I can certainly agree with the authors conclusions about science education. We don't need more doctorates - their are enough of those who are unemployed or under-employed right now. We do need more appreciation of critical thinking, of the scientific process. I think that goes back to what I talked about in the first section of this review: we need to teach intelligence.

Teach intelligence? Again, the spines straighten and the throats clear. You can't teach intelligence...

I think you can, and I think we actually try to already. Our concentration in education is on memorization - we require our students to "know facts". That focus is seen as wrong by some - why do we need to know facts when we can look them up? - but a good memory is part of intelligence, and I think we instinctively know that. The more knowledge you can recall, the better you will be at problem solving. And isn't problem solving what we are aiming for? Isn't that really WHY we educate? Sure, some of it is to learn process - this is how you make a blueberry pie, this is how you solve quadratic equations. But what we really want is general problem solving ability, and that, my friends, is what "science" actually is.

I think we should be doing a lot more puzzle solving in schools. Not 'math puzzles', but logic puzzles. We should be teaching critical thinking and problem solving. I believe those are skills that can be improved with practice. Obviously some of us have more natural ability than others, but that doesn't mean that the weakest of us can't improve.

I do not mean that puzzles should be used to teach other subjects. I mean that puzzle solving, and improving puzzle solving ability, should be an end in itself. This, is after all, what an awful lot of us get paid to do. Some of us get paid for rote repetition, but most of us earn our keep by solving puzzles, great and small. Teach that, practice that - it's probably the greatest gift you could give any child.

It's not the Republicans

Yes, the Republican party has been guilty of much that has harmed science. But that's not the root cause of our scientific ignorance. Both of these books skirt around the real issue, with the authors seeming to contort themselves to avoid laying the blame where it belongs: the "stupidly religious".

Before those of you with deep mystical beliefs become offended, I'll hasten to state that I don't believe most people are "stupidly" religious. From my experience, most religious belief stems from an inability to accept that the Universe is uncreated . Why people find it easier to accept that an intelligent creator is uncreated is a question for psychologists, but there it is. A large number of people think that there must have been a "creator". Science doesn't argue that point: it's unprovable, at least right now. Science even suggests that Universes might be able to be created (though the image of the creator becomes a physicist in another universe rather than a god-thing).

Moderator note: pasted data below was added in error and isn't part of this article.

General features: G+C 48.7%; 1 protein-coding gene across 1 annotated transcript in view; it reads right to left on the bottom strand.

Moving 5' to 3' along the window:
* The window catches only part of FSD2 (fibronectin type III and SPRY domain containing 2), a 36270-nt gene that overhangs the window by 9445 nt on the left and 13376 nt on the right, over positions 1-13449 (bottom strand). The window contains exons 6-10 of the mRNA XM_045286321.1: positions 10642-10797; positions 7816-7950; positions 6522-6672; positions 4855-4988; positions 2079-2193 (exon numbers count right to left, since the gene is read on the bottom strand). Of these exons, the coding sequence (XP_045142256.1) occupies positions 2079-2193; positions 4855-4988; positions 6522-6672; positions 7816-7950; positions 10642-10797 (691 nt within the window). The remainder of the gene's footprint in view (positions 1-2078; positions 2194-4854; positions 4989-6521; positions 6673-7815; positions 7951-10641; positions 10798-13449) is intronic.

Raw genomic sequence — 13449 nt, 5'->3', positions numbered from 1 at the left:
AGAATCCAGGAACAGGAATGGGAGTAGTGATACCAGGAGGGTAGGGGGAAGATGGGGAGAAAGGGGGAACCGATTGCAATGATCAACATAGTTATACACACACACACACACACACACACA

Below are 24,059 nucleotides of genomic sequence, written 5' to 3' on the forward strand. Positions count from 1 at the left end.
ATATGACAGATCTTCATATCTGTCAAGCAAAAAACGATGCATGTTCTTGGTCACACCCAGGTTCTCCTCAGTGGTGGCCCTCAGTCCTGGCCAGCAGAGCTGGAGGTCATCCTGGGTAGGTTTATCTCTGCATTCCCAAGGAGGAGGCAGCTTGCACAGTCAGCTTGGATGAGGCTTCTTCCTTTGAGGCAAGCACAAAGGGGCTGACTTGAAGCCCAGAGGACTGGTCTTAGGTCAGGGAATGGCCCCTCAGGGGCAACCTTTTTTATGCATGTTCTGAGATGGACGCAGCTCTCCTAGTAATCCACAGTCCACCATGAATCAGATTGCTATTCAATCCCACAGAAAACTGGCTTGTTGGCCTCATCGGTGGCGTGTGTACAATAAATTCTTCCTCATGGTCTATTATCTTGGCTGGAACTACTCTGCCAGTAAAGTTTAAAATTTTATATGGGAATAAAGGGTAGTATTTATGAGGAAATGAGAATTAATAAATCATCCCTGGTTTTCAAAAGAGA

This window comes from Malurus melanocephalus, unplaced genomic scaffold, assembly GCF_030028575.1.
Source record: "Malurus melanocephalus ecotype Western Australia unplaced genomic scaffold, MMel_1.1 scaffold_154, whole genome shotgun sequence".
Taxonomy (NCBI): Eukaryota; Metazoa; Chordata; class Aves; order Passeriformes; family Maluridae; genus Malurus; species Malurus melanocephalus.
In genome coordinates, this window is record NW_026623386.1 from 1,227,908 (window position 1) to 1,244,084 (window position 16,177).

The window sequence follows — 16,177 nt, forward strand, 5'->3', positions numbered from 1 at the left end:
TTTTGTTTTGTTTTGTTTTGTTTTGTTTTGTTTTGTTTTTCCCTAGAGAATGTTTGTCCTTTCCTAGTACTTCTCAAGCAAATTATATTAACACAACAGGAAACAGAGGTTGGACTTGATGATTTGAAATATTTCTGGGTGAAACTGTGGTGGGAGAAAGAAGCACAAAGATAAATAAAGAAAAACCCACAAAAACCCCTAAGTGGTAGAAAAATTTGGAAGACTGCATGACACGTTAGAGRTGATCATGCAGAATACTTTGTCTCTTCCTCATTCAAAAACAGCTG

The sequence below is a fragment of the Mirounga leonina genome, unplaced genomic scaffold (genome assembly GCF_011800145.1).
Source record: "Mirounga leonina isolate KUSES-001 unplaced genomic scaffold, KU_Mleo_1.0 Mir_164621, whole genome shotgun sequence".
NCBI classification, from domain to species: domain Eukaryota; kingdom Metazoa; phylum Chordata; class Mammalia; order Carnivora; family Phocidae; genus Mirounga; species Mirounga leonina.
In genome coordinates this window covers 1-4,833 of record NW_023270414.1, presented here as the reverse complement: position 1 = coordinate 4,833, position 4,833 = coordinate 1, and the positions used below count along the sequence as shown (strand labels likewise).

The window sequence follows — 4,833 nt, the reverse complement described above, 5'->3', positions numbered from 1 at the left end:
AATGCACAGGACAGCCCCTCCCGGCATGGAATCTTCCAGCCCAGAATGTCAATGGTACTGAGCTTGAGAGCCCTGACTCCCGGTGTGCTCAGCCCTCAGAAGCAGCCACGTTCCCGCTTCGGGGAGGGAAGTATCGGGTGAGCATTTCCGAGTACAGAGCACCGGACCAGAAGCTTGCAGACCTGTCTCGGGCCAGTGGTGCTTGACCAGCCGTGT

Science doesn't even rule out the mystical idea that the Universe is all connected, that it's all a big cosmic One. In fact, our present understandings of physics and quantum entanglement even supports that idea to some point.

But beyond that, everything else in religion is wishful thinking and most intelligent people recognize that. They may be active in religious practice, but they'll tell you that they do it for tradition, for social contact, or (sometimes) because they are "covering their bets". They certainly hope it's all true, but they have doubts.

Not so for the stupidly religious. Not only do they know their god-thing is real, but they know what it wants (they have a book) and they want you and I to follow the rules (as they interpret them, of course). These are the anti-science people, the retardants of progress, the people who get in the way of the search for truth.

It's certainly true that the Republican party has plenty of these people, but it also has plenty of bright, not particularly religious members whose issues are taxes and the size of government, not Intelligent Design vs. Evolution. Yet the authors seem to want to avoid pinning the blame where it really belongs.

Sure, I understand that it's a sensitive area. People get offended by anything that juxtaposes religion and stupidity, even when framed as I have here. You just can't talk smack about religion. The authors make sure to give the obligatory nod that justifies all of it when they say "Science can't disprove God".

In fact, that's nonsense. Science can't prove that our Universe has no creator, and it can't prove that your consciousness isn't somehow part of a cosmic Oneness, but that's completely unimportant. Science can show that intercessory prayer doesn't work, and that miracles don't happen. Those things can (and have been) proven over and over again. The evidence in support of religion is no more than the evidence in support of invisible pink unicorns - and no thinking person would believe in invisible pink unicorns.

Oh, those awful atheists

The authors carp about militant atheists, insisting that they cause harm by attacking religion so violently. Perhaps they do, but "stupid" religion needs to be attacked, discredited, and removed from common belief. We need to teach our children reality: praying for Uncle Jack to be cured of cancer may make you feel better, but it's not going to rid him of malignant cells. Praying to improve yourself does work, but not because of any supernatural beings listening in - meditation would work just as well. Life after death? Unprovable, just like the "creator". Extremely unlikely, but if it comforts you to believe otherwise, that's fine, and if you'd rather pray than meditate, that's fine also.